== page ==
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An attorney general's job is to defend the law -- no exceptions

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    Jan. 29, 2014: Attorney General Eric Holder testifies on Capitol Hill in Washington. (AP)

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    June 19, 2012: Attorney General Eric Holder on Capitol Hill in Washington. (AP)

In a speech Tuesday, United States Attorney General Eric Holder endorsed a dangerous and accelerating trend that has seen a half dozen state attorneys general turn against the laws they swore to uphold by siding with plaintiffs challenging their state’s ban on gay marriage. 

Last week, Oregon’s Ellen Rosenblum became the latest AG to abdicate her duty to defend state law. And earlier this month, a federal judge struck down Virginia’s traditional definition of marriage after Attorney General Mark Herring refused to defend it.

Herring’s defense of his abdication was typical of these attorneys general. He said he was putting Virginia “on the right side of history.” But the job of an attorney general is law not history, and Herring and the other AGs have failed at that job. 

If attorneys general failed to defend other laws governing marriage – say, the requirements for child support – citing their personal view of the constitution, people across the political spectrum would be howling.

Herring put himself on the wrong side of the Virginia constitution, which bans same-sex marriage, the wrong side of recent Supreme Court rulings and most importantly, on the wrong side of his sworn duty to defend Virginia’s laws. 

While he was at it, Herring also violated his ethical obligation to zealously represent his clients -- the people of Virginia -- who enacted the gay marriage ban through a 2006 ballot initiative.

Whether on the state or federal level, an attorney general’s obligation to defend the laws he is charged with upholding allows no exceptions for moral indignation, predictions about constitutional evolution, or political ambition (Herring is already touting his decision in campaign emails).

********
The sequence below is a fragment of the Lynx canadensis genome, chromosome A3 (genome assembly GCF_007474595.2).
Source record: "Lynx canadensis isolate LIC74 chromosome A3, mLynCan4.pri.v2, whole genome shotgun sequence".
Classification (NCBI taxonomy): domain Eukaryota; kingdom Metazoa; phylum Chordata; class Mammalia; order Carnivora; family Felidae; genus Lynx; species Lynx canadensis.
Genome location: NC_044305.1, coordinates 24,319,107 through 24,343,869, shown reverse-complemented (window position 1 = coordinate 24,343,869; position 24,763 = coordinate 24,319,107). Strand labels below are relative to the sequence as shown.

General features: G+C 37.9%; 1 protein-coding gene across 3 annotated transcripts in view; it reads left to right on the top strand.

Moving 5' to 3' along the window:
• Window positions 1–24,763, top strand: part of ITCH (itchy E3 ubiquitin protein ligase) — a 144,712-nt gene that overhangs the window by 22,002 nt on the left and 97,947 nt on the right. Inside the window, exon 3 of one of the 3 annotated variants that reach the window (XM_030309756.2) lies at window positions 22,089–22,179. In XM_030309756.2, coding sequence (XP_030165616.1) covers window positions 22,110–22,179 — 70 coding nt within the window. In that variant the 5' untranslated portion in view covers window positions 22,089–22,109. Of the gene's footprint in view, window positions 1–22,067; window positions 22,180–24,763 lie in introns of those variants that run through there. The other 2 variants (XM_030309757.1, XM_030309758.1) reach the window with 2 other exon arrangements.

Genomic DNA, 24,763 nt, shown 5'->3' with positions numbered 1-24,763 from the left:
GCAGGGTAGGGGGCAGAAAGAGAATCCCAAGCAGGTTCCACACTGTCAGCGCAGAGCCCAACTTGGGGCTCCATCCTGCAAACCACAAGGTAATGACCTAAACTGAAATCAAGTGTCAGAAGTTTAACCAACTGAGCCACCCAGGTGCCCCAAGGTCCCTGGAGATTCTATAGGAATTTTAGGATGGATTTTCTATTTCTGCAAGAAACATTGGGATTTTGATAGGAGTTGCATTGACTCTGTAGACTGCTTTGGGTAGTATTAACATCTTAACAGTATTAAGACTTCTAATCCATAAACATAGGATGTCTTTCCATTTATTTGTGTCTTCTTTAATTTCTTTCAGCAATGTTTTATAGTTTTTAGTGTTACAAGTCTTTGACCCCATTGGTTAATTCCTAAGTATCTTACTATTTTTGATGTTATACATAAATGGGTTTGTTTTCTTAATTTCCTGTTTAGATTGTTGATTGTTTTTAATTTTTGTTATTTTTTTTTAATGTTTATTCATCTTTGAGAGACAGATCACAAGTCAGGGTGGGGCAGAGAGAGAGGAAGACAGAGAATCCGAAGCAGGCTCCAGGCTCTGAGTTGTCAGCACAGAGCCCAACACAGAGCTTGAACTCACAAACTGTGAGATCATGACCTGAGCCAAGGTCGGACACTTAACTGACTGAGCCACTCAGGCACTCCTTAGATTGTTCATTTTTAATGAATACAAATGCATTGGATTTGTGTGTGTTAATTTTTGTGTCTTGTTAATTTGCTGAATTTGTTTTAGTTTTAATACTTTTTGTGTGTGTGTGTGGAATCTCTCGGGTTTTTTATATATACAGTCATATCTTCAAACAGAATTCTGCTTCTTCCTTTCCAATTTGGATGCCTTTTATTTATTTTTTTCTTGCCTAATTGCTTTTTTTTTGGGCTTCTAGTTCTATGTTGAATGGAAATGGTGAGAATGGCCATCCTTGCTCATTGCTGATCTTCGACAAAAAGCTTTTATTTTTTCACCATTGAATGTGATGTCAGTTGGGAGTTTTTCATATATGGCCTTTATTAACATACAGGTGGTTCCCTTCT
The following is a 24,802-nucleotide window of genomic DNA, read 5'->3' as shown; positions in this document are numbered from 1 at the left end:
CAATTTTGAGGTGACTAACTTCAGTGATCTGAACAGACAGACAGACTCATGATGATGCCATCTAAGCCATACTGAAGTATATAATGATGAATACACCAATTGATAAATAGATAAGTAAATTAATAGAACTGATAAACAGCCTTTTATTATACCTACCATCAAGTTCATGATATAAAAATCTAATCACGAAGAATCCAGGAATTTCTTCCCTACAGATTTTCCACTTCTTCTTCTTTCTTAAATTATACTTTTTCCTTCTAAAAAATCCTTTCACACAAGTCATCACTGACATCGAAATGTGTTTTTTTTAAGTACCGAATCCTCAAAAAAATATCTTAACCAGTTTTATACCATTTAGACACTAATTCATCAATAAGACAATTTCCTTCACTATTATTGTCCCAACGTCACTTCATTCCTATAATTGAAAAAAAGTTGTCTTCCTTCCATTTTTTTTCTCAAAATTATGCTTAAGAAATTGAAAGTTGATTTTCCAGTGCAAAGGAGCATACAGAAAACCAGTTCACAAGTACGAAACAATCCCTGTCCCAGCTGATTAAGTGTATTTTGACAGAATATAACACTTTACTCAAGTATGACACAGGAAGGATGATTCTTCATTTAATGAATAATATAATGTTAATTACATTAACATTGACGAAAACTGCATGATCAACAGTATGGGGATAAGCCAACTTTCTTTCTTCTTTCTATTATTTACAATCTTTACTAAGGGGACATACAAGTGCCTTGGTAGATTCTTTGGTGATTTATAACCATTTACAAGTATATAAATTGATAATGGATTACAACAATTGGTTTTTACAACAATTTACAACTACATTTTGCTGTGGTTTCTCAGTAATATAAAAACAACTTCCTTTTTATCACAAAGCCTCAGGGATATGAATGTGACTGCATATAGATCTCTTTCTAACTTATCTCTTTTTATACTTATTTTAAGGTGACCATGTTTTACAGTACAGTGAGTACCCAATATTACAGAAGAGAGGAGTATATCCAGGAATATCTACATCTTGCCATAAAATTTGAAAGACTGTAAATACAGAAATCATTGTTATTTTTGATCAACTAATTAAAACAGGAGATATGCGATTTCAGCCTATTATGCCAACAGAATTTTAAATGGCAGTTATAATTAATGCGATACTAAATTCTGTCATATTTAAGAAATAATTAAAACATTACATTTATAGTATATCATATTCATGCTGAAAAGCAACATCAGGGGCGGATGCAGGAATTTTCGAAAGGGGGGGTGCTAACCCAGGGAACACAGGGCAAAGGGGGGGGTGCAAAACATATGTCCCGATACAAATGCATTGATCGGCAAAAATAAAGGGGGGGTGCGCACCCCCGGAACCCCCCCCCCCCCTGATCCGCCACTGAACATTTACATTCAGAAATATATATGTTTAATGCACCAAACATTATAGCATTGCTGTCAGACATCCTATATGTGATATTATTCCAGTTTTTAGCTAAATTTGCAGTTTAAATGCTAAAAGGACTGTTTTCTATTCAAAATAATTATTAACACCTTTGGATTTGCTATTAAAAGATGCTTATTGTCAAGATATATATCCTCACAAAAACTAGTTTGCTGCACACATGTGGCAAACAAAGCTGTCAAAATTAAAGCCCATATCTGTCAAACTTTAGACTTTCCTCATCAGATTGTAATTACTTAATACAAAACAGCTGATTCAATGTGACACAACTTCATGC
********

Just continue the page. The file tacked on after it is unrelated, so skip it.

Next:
The only recognized exception is where a law is clearly unconstitutional in light of existing legal precedent. “That’s not yet the case with state laws banning same-sex marriage,” explains Colorado Attorney General John Suthers. 

In rulings last June, the Supreme Court explicitly declined to decide whether states can ban same-sex marriage.

The state attorneys general who are putting political correctness above their duty are following in the footsteps of Attorney General Holder, who announced in 2011 that the Justice Department would not defend the Defense of Marriage Act’s (DOMA) traditional definition of marriage in court because he believes it to be unconstitutional. This despite “little support in Supreme Court doctrine” for Holder’s constitutional interpretation, according to UCLA Law Professor and gay marriage supporter Adam Winkler.

Until Holder’s announcement, U.S. attorneys general of both parties agreed that the Constitution’s command that the president “take Care that the Laws be faithfully executed” includes a duty to defend all but the most clearly unconstitutional laws. 

President Carter’s Attorney General, Benjamin Civiletti, emphasized the narrowness of the exception with an example he gave – a law requiring the arrest and imprisonment of all members of the opposition party without trial.